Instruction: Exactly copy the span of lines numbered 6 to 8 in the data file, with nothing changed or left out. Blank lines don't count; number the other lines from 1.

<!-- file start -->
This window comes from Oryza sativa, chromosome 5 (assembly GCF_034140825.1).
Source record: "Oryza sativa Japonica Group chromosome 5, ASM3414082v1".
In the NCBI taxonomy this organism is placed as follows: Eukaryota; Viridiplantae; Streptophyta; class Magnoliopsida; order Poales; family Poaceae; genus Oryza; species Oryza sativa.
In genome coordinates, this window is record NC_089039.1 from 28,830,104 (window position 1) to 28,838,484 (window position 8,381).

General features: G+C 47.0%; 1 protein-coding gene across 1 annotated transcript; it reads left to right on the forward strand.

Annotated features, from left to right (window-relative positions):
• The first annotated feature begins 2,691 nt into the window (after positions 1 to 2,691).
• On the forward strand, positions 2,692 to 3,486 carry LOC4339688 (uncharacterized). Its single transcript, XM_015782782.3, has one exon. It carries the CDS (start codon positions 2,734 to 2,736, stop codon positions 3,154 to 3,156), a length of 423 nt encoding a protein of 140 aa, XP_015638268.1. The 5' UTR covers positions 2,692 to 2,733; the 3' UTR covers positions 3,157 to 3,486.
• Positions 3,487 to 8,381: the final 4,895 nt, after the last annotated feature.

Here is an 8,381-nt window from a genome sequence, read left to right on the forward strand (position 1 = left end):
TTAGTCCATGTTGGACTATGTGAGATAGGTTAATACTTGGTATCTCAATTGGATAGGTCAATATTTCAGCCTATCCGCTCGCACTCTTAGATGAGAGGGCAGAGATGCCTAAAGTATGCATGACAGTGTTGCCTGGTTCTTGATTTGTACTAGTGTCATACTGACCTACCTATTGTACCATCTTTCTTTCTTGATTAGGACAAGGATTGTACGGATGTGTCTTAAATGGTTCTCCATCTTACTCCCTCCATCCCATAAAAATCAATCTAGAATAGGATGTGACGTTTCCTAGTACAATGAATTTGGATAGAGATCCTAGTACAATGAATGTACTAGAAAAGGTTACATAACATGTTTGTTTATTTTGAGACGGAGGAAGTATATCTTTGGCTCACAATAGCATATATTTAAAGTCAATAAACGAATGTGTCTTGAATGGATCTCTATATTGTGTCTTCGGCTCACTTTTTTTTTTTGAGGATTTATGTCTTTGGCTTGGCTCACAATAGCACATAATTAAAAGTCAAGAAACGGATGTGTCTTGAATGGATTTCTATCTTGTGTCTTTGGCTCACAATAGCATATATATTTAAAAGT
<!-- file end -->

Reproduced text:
Annotated features, from left to right (window-relative positions):
• The first annotated feature begins 2,691 nt into the window (after positions 1 to 2,691).
• On the forward strand, positions 2,692 to 3,486 carry LOC4339688 (uncharacterized). Its single transcript, XM_015782782.3, has one exon. It carries the CDS (start codon positions 2,734 to 2,736, stop codon positions 3,154 to 3,156), a length of 423 nt encoding a protein of 140 aa, XP_015638268.1. The 5' UTR covers positions 2,692 to 2,733; the 3' UTR covers positions 3,157 to 3,486.